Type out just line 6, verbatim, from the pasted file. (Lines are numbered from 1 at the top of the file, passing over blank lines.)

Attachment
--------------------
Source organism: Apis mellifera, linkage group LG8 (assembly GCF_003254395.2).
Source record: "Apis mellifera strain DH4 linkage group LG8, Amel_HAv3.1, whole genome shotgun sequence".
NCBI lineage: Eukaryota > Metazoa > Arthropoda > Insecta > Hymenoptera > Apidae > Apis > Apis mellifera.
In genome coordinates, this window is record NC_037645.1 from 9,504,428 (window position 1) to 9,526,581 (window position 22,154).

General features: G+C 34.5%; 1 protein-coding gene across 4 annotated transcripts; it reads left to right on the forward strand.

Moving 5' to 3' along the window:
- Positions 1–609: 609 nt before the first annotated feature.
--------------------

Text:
Moving 5' to 3' along the window: